Many of the Highland Dances trace their beginnings to times of war and were performed by the Scottish soldiers. The Sword Dance is the prediction dance, said to have been done prior to battle. It was believed that if the soldier touched or displaced the sword in any way it was a bad omen. The Highland Fling is the victory dance done on the “targe“ (shield) of the defeated warrior.
The Sean Triubhas came about in the rebellion of 1745 when the English forbid the Scots to wear their kilts. This dance represents the repeal of the act and the return to wearing the free flowing, beloved kilt. Today, Highland Dance is female dominated and many of the national dances such as Flora MacDonald’s Fancy and the Scottish Lilt are softer in feel than the traditional Highland Dances.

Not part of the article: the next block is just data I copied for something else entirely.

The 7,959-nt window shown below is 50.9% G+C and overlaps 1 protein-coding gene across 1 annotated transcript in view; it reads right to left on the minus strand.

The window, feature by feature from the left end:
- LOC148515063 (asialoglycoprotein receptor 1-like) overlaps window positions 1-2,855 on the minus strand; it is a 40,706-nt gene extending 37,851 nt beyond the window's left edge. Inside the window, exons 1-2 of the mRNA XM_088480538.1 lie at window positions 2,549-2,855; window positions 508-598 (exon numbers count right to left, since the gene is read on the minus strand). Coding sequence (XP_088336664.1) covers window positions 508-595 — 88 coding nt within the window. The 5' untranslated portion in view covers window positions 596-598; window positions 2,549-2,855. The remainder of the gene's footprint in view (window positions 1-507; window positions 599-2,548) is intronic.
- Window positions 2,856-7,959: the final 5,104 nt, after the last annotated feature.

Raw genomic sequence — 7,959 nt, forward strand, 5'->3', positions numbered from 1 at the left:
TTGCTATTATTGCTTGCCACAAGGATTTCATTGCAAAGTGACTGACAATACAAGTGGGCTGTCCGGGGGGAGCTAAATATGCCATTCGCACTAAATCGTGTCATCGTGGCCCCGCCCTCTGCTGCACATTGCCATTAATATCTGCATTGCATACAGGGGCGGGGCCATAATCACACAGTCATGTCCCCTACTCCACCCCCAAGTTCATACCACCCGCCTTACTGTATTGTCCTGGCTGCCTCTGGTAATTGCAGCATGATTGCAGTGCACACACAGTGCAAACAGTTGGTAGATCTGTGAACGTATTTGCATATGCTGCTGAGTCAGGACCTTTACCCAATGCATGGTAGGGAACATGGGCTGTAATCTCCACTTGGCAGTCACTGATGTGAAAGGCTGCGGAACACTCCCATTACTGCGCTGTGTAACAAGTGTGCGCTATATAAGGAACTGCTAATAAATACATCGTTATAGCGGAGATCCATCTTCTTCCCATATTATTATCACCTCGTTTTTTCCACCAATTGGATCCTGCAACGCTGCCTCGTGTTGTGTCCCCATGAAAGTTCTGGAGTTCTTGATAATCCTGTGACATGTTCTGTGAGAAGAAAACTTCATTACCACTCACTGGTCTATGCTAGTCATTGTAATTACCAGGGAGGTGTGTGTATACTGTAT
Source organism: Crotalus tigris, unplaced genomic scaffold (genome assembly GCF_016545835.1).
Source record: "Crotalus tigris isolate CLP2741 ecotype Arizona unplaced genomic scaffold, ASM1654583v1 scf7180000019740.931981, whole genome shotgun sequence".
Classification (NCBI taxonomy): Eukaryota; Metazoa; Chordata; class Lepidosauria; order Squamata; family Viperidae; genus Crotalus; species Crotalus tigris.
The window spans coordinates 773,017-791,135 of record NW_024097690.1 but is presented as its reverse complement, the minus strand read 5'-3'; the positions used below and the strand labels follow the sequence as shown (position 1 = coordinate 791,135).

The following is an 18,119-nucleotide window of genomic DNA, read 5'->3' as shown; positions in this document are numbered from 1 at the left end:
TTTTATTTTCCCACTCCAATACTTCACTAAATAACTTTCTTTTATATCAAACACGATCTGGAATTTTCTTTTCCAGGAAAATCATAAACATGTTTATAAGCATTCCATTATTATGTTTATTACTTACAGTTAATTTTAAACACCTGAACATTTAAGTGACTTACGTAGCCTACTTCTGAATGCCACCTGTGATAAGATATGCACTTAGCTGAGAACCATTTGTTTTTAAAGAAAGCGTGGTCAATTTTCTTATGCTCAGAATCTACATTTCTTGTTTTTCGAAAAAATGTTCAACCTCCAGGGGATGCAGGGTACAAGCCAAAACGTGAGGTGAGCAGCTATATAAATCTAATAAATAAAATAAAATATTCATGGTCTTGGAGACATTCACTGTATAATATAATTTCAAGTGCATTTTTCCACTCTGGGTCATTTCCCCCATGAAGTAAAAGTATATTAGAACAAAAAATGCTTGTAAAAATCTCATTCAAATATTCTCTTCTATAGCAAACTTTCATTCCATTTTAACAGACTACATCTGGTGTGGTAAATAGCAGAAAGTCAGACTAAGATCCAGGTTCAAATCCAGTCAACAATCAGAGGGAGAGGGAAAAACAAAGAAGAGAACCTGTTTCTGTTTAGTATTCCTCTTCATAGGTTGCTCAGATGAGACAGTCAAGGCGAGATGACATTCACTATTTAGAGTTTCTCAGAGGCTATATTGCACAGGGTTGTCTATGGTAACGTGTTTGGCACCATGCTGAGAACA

Highland Dancing provides participants the opportunity to gain poise, self-confidence, stage presence, ethnic tradition, uniqueness, self-discipline, aerobic exercise, lifelong friendships and a variety of other positive benefits. It is the desire of the Thistle & Heather Highland Dancers to make Scottish dancing accessible to as many students as possible. Dancers need not be of Scottish heritage to participate.